kanenas.net's picture
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Nice work !
Keep on... writing !
People need these kind of articles...
Smiling

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Thanks a lot

Thanks for this great wiki Its been a long time since I wanted to set up an iptables firewall, but since I use DHCP behind a router I have never found a wiki or howto that deals with such situation. However, I did encountere a minor problem after installing, my gaim IM did not work but after some tweaking it did.

Hey and plus because of this new article I am a member.

thanks again.

libervisco's picture
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Welcome cheikh! Laughing out loud

Btw, this is pretty much a howto, but not a wiki. These are forums, not a wiki site. Eye

Cheers
Daniel

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Hey there. Nice work, but I found that there's a few mistakes, propably copy&paste-related.
See POP- and SMTP-rules for that:

Quote:

iptables -A INPUT -p tcp -m tcp --dport 110 --syn -j ACCEPT
iptables -A INPUT -p udp -m udp --dport 995 -j ACCEPT
iptables -A INPUT -p tcp -m tcp --dport 110 --syn -j ACCEPT
iptables -A INPUT -p udp -m udp --dport 995 -j ACCEPT

Quote:

iptables -A INPUT -p tcp -m tcp --dport 25 --syn -j ACCEPT
iptables -A INPUT -p udp -m udp --dport 465 -j ACCEPT
iptables -A INPUT -p tcp -m tcp --dport 25 --syn -j ACCEPT
iptables -A INPUT -p udp -m udp --dport 465 -j ACCEPT

Furtheron I think it's not necessary to open TCP- and UDP-Ports for all services you need, since usually the server just uses one of these. For example, I've never seen a Web-server listening on UDP/80.

It's good trying to write a firewall-tut for people who are not so much into all that networking-stuff, but it's hard. I did one a while ago on another forum, so I know that a firewall-tut can quickly become the monster of your most horrifying nightmares.
And it's never possible to just keep it short and simple, that's why I think a certain level of knowledge should be okay to be assumed when you present a firewall-tut. Anyway, if your reader doesn't have that knowledge, he most propably won't know what he's doing when he's configuring his rules and have more holes than necessary or not enough for daily operation.
But, as I said before, overall it's really good work and will hopefully help a few people securing their boxes a little.

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"reptiler" wrote:

Hey there. Nice work, but I found that there's a few mistakes, probably copy&paste-related.
See POP- and SMTP-rules for that:

Quote:

iptables -A INPUT -p tcp -m tcp --dport 110 --syn -j ACCEPT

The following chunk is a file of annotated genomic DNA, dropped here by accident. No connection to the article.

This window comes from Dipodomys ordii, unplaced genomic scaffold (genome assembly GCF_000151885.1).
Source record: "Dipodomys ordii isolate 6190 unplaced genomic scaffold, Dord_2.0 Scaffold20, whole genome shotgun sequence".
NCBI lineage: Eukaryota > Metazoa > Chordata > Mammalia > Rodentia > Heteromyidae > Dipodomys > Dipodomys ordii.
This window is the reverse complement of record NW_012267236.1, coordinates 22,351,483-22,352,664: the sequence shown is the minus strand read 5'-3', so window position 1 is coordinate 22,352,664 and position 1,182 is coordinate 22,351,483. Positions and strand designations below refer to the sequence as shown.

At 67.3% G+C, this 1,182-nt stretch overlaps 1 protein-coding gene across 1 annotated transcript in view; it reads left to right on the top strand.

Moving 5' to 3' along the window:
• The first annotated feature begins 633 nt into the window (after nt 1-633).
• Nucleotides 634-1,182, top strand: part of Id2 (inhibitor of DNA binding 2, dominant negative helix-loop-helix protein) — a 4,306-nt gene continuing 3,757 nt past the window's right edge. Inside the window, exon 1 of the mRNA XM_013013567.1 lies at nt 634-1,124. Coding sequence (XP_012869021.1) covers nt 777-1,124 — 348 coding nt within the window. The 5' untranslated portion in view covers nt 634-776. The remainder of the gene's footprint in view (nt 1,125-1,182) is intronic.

iptables -A INPUT -p udp -m udp --dport 995 -j ACCEPT
iptables -A INPUT -p tcp -m tcp --dport 110 --syn -j ACCEPT
iptables -A INPUT -p udp -m udp --dport 995 -j ACCEPT

Quote:

iptables -A INPUT -p tcp -m tcp --dport 25 --syn -j ACCEPT
iptables -A INPUT -p udp -m udp --dport 465 -j ACCEPT
iptables -A INPUT -p tcp -m tcp --dport 25 --syn -j ACCEPT
iptables -A INPUT -p udp -m udp --dport 465 -j ACCEPT

The answer to that is that I was trying to conceive of optional things like SMTP over SSL (port 465) and POP3 over SSL (port 995).

"reptiler" wrote:

Furtheron I think it's not necessary to open TCP- and UDP-Ports for all services you need, since usually the server just uses one of these. For example, I've never seen a Web-server listening on UDP/80.

The answer to that is that I was trying to teach users that it's okay to poke holes for both and then start commenting out items and testing. I know it's a lot of words to read unfortunately because of the nature of the topic, but I state this step in my howto if you doublecheck. Let me give you an example. I found that in a couple different implementations of Network Time Protocol, one only needs UDP, while another needs both TCP and UDP. Another thing to note is that unfortunately many TCP/IP services do not easily document what ports they use and whether they require TCP, UDP, or both to be enabled. The safest advice that I thought noobs could benefit from was to not care about looking for that documentation -- just investigate your /etc/services file and start experimenting, opening both TCP and UDP up, and then start disabling one or the other and testing to see if it still works. And if that fails, then you probably don't know the right set of port numbers and could benefit from looking on USENET or in forums like this.

"reptiler" wrote:

It's good trying to write a firewall-tut for people who are not so much into all that networking-stuff, but it's hard. I did one a while ago on another forum, so I know that a firewall-tut can quickly become the monster of your most horrifying nightmares.<SNIP> But, as I said before, overall it's really good work and will hopefully help a few people securing their boxes a little.

Yes indeed, it was hard. But my frustration in getting started was thwarted by people giving up on noobs and not sharing enough easy documentation for them. I once was a noob once in this area, and I continue to be a noob in various other areas. I swore that once I figured it out, I wouldn't give up on them, and I continue to do that today as I grow my Linux skills.